Pollard as a precedent

Washington’s claims that Israel only partially fulfilled its obligations in cooperating with federal investigators attached to the Pollard case – as well as oft-repeated intimations of possible co-conspirators within the American intelligence community whose identities have yet to be revealed – rendered this issue one fraught with charged emotions. The residual bitterness helped scuttle President Peres’ latest push for a pardon. It is safe to assume that Weinberger’s characterization of Pollard as a “traitor,” which served as the basis for the late Pentagon chief’s classified memorandum to the judge on the eve of sentencing, played a role in the decision to hand down a disproportionately harsh punishment.

Let us consider that prior to the Pollard arrest, the maximum penalty imposed on an American citizen who was found to have spied for an ally was 14 years in prison. Steven Lalas, a naturalized American citizen originally from Greece who was hired by the State Department, was convicted in 1993 of transmitting classified documents to Greek intelligence services. These documents contained information on Turkish naval formations and positioning in the Aegean Sea. After serving the full 14 years behind bars, Lalas was released.

Although the amount of documents and material that Lalas passed on to the Greek government pales in comparison to the scope of information that was transmitted by Pollard, the nature of the data was far more sensitive. The leak inflicted tremendous damage to bilateral relations between Ankara and the Reagan administration.

Over the course of Obama’s term in office, there has been a growing sense among observers that a window of opportunity for a breakthrough in the Pollard case has been opened. Former secretary of state and national security adviser Henry Kissinger, Former CIA director R. James Woolsey, Jr. and Lawrence Korb, who once served as an aide to Weinberger, have publicly called for Pollard’s release. In a 2010 letter to Obama, Korb explicitly attributed the harsh sentence imposed on Pollard to Weinberger’s “almost visceral dislike of Israel.”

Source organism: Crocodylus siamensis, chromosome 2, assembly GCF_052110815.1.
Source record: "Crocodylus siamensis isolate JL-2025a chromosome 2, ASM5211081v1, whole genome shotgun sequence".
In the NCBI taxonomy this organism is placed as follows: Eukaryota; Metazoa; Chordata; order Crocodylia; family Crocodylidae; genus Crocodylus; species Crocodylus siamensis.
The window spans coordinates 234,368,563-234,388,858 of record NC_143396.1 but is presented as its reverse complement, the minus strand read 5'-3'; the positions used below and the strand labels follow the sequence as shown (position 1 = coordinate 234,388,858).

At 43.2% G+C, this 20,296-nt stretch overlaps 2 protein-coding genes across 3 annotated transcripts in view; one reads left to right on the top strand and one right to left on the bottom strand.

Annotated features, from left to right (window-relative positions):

Secondly, the fact that Obama is currently in the midst of a difficult and tight race for a second term should have made him especially sensitive to anything having to do with the Jewish vote. Inside the American defense and political establishments, calls for Pollard’s release have become part and parcel of the normal discourse, in contrast with years past, when advocating for a pardon was considered an act of anti-Americanism that was beyond the pale of what was acceptable. Still, the Jewish community remains mired in its dual-loyalty crisis, a dilemma that is the byproduct of its unconditional support for Israel alongside its fealty to the American homeland.
Between Israel and the U.S.